San Francisco to Tracy, CA: Distance 65 miles. Crosses two mountain ranges. Start with 100 miles, arrive with 45 miles remaining. Driving time about 1 hour.
Charging time about 1/2 hour at an eVgo station in Tracy. Raises range to about 80 miles. There are additional level 2 stations that can be used to add more range.
Tracy to Merced, CA: Distance 68 miles. That would leave 12 miles range if you started with 80 miles from Tracy, so it will have been a good idea to charge beyond 80 miles range in Tracy. Driving time about 1 hour.
Charging time about 1/2 hour, in Atwater. Raises range to about 80 miles.
Merced to Fresno, CA: Distance 60 miles. Arrive with about 20 miles range. Driving time about 1 hour.
Charging time about 1/2 hour, in Fresno. Raises range to about 80 miles. May require another hour to get the car to 100% because of the range required in the next segment.
Fresno to Bakersfield, CA: Distance 105 miles. This segment is more than the range of our car, and we've left Fresno with 80 miles range. It may be necessary to charge to 100% in Fresno. It is necessary to charge at the fast charging station either in Visalia or Delano. After that, use one of the stations in Bakersfield. Driving time about 1.5 hours.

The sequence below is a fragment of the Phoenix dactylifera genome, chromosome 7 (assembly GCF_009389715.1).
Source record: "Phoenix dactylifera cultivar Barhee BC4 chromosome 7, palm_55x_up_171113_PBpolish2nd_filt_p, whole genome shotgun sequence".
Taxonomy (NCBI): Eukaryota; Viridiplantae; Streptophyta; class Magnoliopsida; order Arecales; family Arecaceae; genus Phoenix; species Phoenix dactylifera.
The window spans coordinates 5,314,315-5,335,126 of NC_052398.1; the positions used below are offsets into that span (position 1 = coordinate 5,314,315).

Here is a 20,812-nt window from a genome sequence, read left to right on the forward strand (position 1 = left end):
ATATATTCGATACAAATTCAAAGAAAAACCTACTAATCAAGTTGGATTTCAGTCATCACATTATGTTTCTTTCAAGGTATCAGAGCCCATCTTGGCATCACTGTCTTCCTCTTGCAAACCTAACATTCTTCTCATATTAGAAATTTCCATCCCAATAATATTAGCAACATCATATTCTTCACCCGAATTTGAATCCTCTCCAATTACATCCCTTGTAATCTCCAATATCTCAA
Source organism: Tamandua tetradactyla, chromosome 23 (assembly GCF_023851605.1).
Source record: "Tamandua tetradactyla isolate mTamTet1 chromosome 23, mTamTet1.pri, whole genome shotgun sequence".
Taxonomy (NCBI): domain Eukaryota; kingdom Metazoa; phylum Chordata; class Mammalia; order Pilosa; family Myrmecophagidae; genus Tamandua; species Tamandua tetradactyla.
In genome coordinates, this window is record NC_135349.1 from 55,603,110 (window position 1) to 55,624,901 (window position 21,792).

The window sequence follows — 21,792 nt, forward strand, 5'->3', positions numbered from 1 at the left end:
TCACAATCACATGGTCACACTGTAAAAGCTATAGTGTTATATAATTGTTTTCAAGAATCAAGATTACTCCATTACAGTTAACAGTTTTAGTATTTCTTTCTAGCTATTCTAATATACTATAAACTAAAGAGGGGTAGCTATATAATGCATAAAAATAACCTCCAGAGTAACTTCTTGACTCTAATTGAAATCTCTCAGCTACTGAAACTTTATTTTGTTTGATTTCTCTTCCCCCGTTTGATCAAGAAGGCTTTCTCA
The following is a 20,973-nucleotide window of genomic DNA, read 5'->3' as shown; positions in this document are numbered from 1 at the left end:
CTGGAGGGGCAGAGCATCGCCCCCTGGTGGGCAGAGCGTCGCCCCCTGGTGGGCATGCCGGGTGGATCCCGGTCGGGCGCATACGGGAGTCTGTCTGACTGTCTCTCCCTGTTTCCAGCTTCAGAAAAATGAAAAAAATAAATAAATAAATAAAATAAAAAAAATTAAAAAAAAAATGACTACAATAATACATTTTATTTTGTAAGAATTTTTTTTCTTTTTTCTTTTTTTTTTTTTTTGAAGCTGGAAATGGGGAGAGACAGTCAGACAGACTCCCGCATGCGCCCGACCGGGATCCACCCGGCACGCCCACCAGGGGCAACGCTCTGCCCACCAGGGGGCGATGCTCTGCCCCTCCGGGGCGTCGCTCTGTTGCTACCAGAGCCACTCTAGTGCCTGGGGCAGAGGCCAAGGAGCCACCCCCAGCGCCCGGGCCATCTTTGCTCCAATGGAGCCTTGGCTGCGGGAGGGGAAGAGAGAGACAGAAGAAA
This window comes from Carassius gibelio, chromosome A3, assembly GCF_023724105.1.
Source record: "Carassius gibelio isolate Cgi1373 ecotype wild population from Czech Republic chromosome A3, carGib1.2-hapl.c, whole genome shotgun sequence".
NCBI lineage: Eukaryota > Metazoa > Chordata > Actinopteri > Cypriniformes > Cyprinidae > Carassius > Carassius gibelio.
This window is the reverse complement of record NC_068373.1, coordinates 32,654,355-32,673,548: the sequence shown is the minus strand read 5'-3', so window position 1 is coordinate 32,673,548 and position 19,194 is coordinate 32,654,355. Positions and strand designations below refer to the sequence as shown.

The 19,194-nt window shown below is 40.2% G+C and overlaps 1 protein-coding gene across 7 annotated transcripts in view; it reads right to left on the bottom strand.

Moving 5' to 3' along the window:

Mid-way charging time is 1/2 hour. In Bakersfield, one should use either level 2 stations or one of the fast charging stations. Because of the length and terrain of the next segment, it's necessary to charge to 100%. Charging time is about 1/2 hour, plus another hour to get to 100%.
Bakersfield to Santa Clarita, CA: Distance 80 miles. Crosses mountains. Arrives with 20 miles range remaining. Driving time over 1 hour.
If your car supports CHAdeMO fast charging, stop in Lebec. Otherwise, proceed to the eVgo station in Santa Clarita. Charging time is about 1/2 hour.
Santa Clarita to Los Angeles, CA: Distance 35 miles. Crosses mountains. Driving time is about 1/2 hour.